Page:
Cowboys scout paralyzed by dome collapse
A Dallas Cowboys scouting assistant was permanently paralyzed from the waist down after his spine was severed during the collapse of the team's tent-like practice structure in a severe storm.
The team announced Rich Behm was in stable condition at Parkland Hospital in Dallas on Sunday after surgery to stabilize a fracture to the thoracic spine.
The 33-year-old Behm was among a dozen people hurt in the accident in suburban Dallas on Saturday, and was one of three Cowboys staffers who remained hospitalized.
Joe DeCamillis, 43, the team's special teams coach, sustained a fracture of one of his cervical vertebrae without paralysis. He was in stable condition and scheduled for surgery Monday.
Assistant athletic trainer Greg Gaither, 35, had surgery Saturday night to repair a fracture to the tibia and fibula in his right leg. He is expected to be released from the hospital later this week.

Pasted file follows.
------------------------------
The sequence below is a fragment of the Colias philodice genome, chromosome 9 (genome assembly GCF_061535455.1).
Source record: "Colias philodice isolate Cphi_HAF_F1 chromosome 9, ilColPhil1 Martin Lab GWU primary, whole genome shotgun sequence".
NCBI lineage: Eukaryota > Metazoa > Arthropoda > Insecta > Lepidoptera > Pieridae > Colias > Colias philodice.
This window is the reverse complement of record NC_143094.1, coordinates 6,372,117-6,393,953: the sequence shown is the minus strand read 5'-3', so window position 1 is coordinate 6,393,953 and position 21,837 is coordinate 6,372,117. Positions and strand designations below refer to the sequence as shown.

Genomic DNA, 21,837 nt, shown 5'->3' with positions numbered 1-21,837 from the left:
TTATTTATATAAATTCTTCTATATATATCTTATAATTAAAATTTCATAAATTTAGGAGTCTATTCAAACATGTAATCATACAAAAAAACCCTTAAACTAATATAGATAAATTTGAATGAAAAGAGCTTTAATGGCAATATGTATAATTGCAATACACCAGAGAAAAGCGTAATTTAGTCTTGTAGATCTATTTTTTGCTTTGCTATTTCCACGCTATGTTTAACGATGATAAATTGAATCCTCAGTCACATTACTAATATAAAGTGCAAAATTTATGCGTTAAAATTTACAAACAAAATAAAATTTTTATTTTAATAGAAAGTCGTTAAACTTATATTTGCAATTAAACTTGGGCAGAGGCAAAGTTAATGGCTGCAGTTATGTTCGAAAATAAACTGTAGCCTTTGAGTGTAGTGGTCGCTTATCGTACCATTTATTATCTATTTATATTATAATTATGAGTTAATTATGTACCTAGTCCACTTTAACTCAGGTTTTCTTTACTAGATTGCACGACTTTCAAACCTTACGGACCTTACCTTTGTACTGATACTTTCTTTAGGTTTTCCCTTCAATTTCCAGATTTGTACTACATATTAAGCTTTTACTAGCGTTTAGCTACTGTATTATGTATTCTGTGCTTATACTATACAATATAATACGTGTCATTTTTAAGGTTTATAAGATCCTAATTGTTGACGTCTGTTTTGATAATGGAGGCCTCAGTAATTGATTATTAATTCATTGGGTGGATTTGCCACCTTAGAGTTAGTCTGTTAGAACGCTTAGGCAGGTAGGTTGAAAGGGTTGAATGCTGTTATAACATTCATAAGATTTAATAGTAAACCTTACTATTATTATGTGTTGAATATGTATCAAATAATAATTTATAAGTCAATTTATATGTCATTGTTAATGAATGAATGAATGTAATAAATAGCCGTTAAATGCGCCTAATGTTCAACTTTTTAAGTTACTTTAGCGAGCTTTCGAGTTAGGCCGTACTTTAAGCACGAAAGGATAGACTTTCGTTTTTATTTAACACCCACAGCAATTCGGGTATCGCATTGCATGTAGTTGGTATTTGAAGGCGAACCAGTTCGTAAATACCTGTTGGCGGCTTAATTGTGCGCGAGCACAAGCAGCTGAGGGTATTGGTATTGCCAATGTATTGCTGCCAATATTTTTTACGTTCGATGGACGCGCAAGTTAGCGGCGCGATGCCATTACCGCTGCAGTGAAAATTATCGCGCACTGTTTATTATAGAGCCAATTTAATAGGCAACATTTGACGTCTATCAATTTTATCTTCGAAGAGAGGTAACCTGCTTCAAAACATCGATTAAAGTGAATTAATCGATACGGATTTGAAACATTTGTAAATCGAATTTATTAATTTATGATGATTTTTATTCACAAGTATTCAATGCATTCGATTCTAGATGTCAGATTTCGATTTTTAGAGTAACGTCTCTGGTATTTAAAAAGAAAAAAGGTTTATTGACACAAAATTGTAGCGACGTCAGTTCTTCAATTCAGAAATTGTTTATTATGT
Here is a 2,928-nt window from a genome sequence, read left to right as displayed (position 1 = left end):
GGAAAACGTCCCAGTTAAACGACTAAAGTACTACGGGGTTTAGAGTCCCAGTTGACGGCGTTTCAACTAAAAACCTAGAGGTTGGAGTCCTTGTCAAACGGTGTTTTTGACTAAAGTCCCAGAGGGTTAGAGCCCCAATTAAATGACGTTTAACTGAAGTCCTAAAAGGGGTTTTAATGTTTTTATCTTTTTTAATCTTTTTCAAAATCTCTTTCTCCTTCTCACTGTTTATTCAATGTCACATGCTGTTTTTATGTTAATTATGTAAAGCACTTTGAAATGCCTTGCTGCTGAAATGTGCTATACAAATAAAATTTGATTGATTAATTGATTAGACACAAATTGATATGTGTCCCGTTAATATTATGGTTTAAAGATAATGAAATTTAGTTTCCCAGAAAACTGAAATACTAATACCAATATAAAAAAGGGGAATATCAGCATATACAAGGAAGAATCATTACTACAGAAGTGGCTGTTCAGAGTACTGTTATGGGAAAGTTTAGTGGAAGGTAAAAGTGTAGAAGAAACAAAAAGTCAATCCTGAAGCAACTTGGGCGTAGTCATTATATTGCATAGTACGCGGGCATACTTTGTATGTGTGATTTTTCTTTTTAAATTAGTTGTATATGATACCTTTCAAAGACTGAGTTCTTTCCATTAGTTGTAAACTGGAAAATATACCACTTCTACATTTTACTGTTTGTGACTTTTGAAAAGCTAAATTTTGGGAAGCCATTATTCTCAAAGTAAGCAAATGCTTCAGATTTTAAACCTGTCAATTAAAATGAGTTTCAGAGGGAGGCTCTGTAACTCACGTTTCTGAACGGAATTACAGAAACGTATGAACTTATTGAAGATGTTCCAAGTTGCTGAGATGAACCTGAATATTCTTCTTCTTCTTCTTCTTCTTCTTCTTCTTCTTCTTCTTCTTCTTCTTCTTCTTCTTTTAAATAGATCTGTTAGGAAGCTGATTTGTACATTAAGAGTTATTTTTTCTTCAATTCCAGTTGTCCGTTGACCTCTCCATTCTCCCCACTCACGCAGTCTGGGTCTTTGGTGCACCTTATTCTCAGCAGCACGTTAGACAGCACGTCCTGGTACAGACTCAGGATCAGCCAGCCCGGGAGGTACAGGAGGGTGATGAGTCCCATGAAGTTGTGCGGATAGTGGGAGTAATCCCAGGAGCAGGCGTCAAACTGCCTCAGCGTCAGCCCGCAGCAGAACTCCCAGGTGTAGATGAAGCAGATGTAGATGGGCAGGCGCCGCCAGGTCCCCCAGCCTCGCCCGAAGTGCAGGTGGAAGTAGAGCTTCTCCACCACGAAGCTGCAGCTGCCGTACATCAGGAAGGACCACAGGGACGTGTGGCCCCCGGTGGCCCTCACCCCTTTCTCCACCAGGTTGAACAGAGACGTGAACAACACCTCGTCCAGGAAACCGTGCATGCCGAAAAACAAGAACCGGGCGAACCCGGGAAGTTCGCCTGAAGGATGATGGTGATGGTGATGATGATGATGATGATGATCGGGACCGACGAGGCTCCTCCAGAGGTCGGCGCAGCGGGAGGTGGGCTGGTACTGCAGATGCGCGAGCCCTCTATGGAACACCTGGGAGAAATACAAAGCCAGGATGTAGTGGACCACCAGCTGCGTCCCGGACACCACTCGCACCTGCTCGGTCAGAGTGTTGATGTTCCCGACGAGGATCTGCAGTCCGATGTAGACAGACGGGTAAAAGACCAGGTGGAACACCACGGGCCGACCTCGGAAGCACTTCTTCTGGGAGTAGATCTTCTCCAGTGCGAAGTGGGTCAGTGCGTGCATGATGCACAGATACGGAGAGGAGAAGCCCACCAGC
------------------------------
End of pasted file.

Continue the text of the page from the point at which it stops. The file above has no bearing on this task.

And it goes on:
"To the Behm family we extend our love, comfort, and the full support of every person and resource within the organization," Cowboys owner Jerry Jones said in a statement. "Rich is a courageous member of our family and someone for whom we care deeply. We ask for all friends and fans of the Dallas Cowboys to join us in embracing him and his family with their thoughts and prayers at this very difficult time."
Behm has a brother who also works in the Cowboys organization.
Jones, who was attending the Kentucky Derby on Saturday when the accident occurred, didn't stop to talk to media outside the team's headquarters in Valley Ranch, a suburban development, when he arrived or left.
After arriving at the facility Sunday morning, Jones surveyed the mangled mess. He had a sombre look on his face and his hands tucked in his pockets.
Cowboys spokesman Rich Dalrymple said Jones spent "considerable time" Saturday night and Sunday visiting those in the hospital.